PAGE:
The origins of April Fools’ Day are obscure. Some historians believe cultural precedents were the Hilaria (from the Latin, “hilarious”) ancient Roman festivals celebrated about April 1 after the vernal or spring equinox—when finally days are longer than nights, with more sunlight than darkness—to honor Cybele, mother of the Roman gods. Hilaria generally meant rejoicing, a time of play.
And so it was for centuries throughout the medieval era that generations of people considered the time about April 1 as the start of a regenerating new year in spring. After the Roman Catholic Church set the standard of Jan. 1 as New Year’s Day in the Gregorian calendar of the 1580s, its supporters may have dubbed those who thought otherwise as “April fools,” making fun of them.
Still, April 1 remained special, flourishing especially in Europe as a day for pranks, or mischie-vous tricks. One of the most common was to pin a paper fish to a victim’s back without being noticed, a practice called “April fish.” Eventually pranks developed into hoaxes, something more elaborate to trick or fool others. April 1 in tradition became April Fools’ Day. Victims were the new April fools.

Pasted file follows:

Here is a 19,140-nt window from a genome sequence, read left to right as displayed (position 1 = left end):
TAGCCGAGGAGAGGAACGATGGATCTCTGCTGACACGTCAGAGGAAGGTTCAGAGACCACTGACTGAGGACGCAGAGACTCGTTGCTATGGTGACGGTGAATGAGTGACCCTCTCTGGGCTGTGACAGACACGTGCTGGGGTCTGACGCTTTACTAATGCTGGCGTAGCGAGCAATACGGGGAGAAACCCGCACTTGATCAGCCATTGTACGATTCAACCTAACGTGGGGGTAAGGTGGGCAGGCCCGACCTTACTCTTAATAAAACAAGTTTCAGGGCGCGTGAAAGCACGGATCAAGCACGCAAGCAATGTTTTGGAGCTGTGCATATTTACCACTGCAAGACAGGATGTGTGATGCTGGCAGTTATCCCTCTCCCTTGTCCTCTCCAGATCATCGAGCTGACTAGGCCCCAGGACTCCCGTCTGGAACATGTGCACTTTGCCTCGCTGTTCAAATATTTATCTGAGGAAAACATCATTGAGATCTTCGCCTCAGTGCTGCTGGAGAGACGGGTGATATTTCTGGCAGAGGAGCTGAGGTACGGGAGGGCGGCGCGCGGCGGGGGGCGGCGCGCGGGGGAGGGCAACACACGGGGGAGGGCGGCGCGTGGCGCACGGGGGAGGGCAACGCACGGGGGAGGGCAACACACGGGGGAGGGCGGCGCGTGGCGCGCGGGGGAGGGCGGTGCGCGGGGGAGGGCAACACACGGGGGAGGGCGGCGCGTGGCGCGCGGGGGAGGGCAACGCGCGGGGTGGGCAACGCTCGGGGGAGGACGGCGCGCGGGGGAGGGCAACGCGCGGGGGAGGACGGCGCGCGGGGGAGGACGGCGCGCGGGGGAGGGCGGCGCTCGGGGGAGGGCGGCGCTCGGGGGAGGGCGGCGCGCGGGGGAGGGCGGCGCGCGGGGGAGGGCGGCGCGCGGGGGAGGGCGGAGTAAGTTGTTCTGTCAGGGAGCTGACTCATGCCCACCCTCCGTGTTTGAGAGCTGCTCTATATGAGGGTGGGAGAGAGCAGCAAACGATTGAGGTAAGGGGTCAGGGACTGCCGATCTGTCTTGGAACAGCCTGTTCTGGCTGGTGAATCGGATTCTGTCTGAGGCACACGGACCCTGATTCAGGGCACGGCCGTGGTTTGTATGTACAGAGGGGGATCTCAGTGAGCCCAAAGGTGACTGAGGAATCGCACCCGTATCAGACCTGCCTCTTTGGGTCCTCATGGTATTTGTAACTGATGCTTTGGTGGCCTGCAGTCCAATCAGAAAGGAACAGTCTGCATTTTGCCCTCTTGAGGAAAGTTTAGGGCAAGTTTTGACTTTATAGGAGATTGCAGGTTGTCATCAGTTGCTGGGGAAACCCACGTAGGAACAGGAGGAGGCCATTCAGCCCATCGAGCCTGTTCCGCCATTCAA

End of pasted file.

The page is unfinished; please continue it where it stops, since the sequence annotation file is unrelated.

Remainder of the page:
Contemporary media outlets often participate enthusiastically in April Fools’ Day because they have the resources to make their information seem credible. College newspapers sometimes publish entire April Fools’ Day editions. In 1957, when BBC TV broadcast a “Swiss Spaghetti Harvest” phony video of farmers picking freshly grown spaghetti from trees, they were flooded with requests to buy plants. And every year, NPR in the U.S. does extensive reports on April 1, such as its piece on iBods—new technology serving as portable body control devices.
– Dr. Paul Hudson